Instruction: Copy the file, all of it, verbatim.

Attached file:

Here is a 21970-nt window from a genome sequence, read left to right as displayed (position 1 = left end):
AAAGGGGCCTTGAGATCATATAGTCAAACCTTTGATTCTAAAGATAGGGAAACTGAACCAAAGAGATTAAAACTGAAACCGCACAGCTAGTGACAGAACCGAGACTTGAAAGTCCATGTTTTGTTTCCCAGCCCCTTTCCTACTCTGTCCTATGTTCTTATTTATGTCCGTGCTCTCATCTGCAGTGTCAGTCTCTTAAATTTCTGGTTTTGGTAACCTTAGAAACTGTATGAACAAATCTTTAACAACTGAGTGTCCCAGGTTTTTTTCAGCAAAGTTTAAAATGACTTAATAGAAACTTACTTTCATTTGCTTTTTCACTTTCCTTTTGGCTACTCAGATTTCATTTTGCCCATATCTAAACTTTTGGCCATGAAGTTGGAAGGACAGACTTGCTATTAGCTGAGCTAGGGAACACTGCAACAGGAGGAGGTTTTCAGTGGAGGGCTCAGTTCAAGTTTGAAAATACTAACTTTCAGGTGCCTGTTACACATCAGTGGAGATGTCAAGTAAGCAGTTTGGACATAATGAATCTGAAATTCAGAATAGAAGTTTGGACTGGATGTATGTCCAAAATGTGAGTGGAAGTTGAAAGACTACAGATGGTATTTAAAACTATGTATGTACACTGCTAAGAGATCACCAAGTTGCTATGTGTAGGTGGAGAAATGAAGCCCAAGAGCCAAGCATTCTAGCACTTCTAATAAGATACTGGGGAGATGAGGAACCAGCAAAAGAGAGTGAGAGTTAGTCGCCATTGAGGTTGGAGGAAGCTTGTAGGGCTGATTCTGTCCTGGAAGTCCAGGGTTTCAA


Here is a 21970-nt window from a genome sequence, read left to right as displayed (position 1 = left end):
AAAGGGGCCTTGAGATCATATAGTCAAACCTTTGATTCTAAAGATAGGGAAACTGAACCAAAGAGATTAAAACTGAAACCGCACAGCTAGTGACAGAACCGAGACTTGAAAGTCCATGTTTTGTTTCCCAGCCCCTTTCCTACTCTGTCCTATGTTCTTATTTATGTCCGTGCTCTCATCTGCAGTGTCAGTCTCTTAAATTTCTGGTTTTGGTAACCTTAGAAACTGTATGAACAAATCTTTAACAACTGAGTGTCCCAGGTTTTTTTCAGCAAAGTTTAAAATGACTTAATAGAAACTTACTTTCATTTGCTTTTTCACTTTCCTTTTGGCTACTCAGATTTCATTTTGCCCATATCTAAACTTTTGGCCATGAAGTTGGAAGGACAGACTTGCTATTAGCTGAGCTAGGGAACACTGCAACAGGAGGAGGTTTTCAGTGGAGGGCTCAGTTCAAGTTTGAAAATACTAACTTTCAGGTGCCTGTTACACATCAGTGGAGATGTCAAGTAAGCAGTTTGGACATAATGAATCTGAAATTCAGAATAGAAGTTTGGACTGGATGTATGTCCAAAATGTGAGTGGAAGTTGAAAGACTACAGATGGTATTTAAAACTATGTATGTACACTGCTAAGAGATCACCAAGTTGCTATGTGTAGGTGGAGAAATGAAGCCCAAGAGCCAAGCATTCTAGCACTTCTAATAAGATACTGGGGAGATGAGGAACCAGCAAAAGAGAGTGAGAGTTAGTCGCCATTGAGGTTGGAGGAAGCTTGTAGGGCTGATTCTGTCCTGGAAGTCCAGGGTTTCAA